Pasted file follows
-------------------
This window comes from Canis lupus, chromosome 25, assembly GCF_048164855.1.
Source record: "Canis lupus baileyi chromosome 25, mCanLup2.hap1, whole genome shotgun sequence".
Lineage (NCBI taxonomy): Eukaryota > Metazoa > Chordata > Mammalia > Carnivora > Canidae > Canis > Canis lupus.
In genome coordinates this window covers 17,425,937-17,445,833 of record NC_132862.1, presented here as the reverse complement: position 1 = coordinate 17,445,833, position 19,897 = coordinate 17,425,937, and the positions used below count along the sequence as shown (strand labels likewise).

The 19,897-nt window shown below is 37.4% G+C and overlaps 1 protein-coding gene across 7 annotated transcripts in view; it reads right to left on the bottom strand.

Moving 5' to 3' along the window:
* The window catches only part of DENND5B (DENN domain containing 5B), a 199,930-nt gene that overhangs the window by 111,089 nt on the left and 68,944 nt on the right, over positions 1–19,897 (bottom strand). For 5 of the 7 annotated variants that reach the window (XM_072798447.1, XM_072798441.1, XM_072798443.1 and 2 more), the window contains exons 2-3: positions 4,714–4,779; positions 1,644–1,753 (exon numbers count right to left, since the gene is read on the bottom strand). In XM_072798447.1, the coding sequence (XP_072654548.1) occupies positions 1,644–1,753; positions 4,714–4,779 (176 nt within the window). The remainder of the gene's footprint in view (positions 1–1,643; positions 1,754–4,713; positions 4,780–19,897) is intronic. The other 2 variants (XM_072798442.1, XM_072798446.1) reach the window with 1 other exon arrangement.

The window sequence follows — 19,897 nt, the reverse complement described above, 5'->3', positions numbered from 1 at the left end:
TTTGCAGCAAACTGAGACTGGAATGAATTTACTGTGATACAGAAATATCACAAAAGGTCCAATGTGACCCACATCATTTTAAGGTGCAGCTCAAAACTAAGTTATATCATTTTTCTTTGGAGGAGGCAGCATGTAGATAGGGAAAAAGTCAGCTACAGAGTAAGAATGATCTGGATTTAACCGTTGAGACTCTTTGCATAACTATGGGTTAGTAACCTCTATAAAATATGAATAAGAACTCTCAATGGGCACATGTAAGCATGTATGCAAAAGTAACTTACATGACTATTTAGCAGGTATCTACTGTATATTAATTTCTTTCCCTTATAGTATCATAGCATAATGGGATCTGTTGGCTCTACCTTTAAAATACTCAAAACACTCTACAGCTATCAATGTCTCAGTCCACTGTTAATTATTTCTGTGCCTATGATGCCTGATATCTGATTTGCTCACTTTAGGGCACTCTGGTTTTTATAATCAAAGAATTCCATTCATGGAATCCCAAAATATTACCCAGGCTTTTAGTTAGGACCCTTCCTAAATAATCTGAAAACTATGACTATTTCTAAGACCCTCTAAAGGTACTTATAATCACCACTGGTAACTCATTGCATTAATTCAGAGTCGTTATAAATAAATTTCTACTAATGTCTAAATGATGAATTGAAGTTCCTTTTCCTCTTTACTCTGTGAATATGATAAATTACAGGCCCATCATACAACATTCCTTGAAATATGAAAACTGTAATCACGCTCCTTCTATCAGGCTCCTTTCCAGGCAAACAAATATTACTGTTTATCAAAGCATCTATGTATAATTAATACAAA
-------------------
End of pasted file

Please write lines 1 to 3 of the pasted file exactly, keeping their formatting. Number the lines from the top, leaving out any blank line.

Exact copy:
This window comes from Canis lupus, chromosome 25, assembly GCF_048164855.1.
Source record: "Canis lupus baileyi chromosome 25, mCanLup2.hap1, whole genome shotgun sequence".
Lineage (NCBI taxonomy): Eukaryota > Metazoa > Chordata > Mammalia > Carnivora > Canidae > Canis > Canis lupus.